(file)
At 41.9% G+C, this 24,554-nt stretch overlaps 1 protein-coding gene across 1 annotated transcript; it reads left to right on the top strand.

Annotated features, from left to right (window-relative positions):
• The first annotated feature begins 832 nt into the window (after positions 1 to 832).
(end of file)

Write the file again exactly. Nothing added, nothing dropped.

At 41.9% G+C, this 24,554-nt stretch overlaps 1 protein-coding gene across 1 annotated transcript; it reads left to right on the top strand.

Annotated features, from left to right (window-relative positions):
• The first annotated feature begins 832 nt into the window (after positions 1 to 832).